Boost Your Budget, Even in College

Living with a budget that has you surviving work-study check to work-study check while switching meals between ramen and PB&J isn’t fun. It is enough to make you wonder where are the endless adventures and good times that the colleges of Hollywood promised. But, with a few small changes, you’ll be surprised how much money can show up and how easy cutting your spending can be when you take a good, hard look at exactly where your money goes. Let’s begin…

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Pack a Lunch

If you are pulling at least one meal a day through a window, you are probably spending much more than necessary. It can be tempting with the spread of dollar menus and Groupons to assume it is cheaper. Plus, it is quicker and easier, so it is very easy to justify. add to that the feeling of “I deserve this,” and your budget is in danger.  Packing a lunch from home, before you rush out the door to class, is a much cheaper alternative and probably proves to be a healthier lifestyle in the long run. It will allow you to sock away an extra $10 per week while saving you from the scourge of the “Freshman 10”. Win-win.

Lose the Latte

You may love picking up a latte, Energy Drink, or other beverage on your way into work or school each morning, but do you really need it?

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You don’t have to be a cushion troll to survive college.

Home-brewed coffee probably does the same job in waking you up, and if you learn to make your perfect cup at home, it may even become your preference. Eliminating luxuries can make a big difference to your college budget or savings plan. For example, a Grande Vanilla Latte from Starbucks averages $4.67. If you bought one of these every weekday for 18 weeks a semester, it would add up to over $826 a year! Think of what else you could do with an extra $800!

Bottled water is another example of an extra expense. You may recall your parents whining about gas prices in the late 00’s when it was over $4.00 a gallon. But, if you buy bottled water at an average price of $1.59 per 16-20 oz. size, you are spending over $12.00 a gallon for something that comes free from the tap.  Instead, filter your own and keep it in a reusable bottle. You may even be helping the environment by cutting down on the massive amount of plastic discarded every day.


Get on the Bandwagon or at least a Bus

Hopping in your car, commuting to campus, and parking is the normal routine for thousands of students. If you took public transportation, carpooled, or used university transit instead, you’d save daily money on gas and parking fees, not to mention wear and tear on your vehicle. It also lets you relax, read, or catch up on your studying during your commute time. In fact, the U.S. saves 85 million gallons of gas per year by carpooling. Live close to campus? Why not ride your bike, get some exercise, and ditch parking woes and gas expenses all together? It could even help you get from class to class more efficiently as most campuses have bike racks much closer than parking lots to your destination building.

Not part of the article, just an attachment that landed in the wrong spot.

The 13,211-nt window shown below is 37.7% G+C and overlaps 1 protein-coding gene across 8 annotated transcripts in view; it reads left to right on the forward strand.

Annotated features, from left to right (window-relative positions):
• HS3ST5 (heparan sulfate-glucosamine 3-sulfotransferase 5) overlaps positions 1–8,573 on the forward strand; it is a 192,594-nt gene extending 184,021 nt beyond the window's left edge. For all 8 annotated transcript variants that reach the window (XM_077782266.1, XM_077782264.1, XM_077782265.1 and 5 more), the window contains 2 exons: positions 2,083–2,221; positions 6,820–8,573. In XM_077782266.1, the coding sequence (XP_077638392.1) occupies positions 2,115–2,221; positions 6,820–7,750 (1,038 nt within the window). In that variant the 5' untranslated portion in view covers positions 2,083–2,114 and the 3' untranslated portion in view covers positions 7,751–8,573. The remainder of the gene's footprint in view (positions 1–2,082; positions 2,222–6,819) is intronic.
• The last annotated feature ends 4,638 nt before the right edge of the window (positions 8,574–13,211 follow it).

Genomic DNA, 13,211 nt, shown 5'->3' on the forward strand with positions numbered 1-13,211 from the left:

Memberships are Costly

You had great goals when you joined the gym, but how often do you really use your membership? Instead of running on a treadmill and paying for it, you can run in a park or in your neighborhood for free. Many campuses also have gyms for which you are already paying and will provide you access. Even better, many have trainers available for free in the form of fellow students who are working on degrees in Physiology, Kinesiology, or PE. This can save you anywhere from 20-40 dollars per month in most cases.

While we are looking at memberships, let look at a few others as well. Things like Hulu, Pandora, Spotify, Netflix, BirchBox and more all seem harmless but add up those 9.99 fees and they really start to drive a wedge through your best intentions. Take a hard look at any memberships you have to make sure you are actually benefiting from them. If not, cancel them and save!

Unplug It

if you live off campus you control some of your biggest monthly expenses. “Vampire Gadgets” may be sucking your budget dry. These are devices that continue to drain electricity even when they are turned off. Electronics like phone chargers, microwaves, televisions, and computers use energy all the time. The solution is simple: unplug them completely from the wall when you’re not using them. This can save up to 10% on your electric bill and is a good environmental practice in saving electricity.

Finally, if you are a Herring Bank customer with your online account activated, you should monitor your eStatement or online/mobile banking history to see where your money goes regularly. It will be simple to see where you are spending cash that doesn’t need to be spent. College years are lean necessarily, but there is still room for extra spending money, bill money, or even money to save if you are careful and take the time to monitor and plan your expenses.If you have questions about online banking, mobile banking, or anything else that may impact your budget, please call (855) 352-3772. A Herring Bank representative would be happy to help you!

If you have questions about opening a CollegeGreen account, online banking, mobile banking, or anything else that may impact your budget, please call (855) 352-3772. A Herring Bank representative would be happy to help you!

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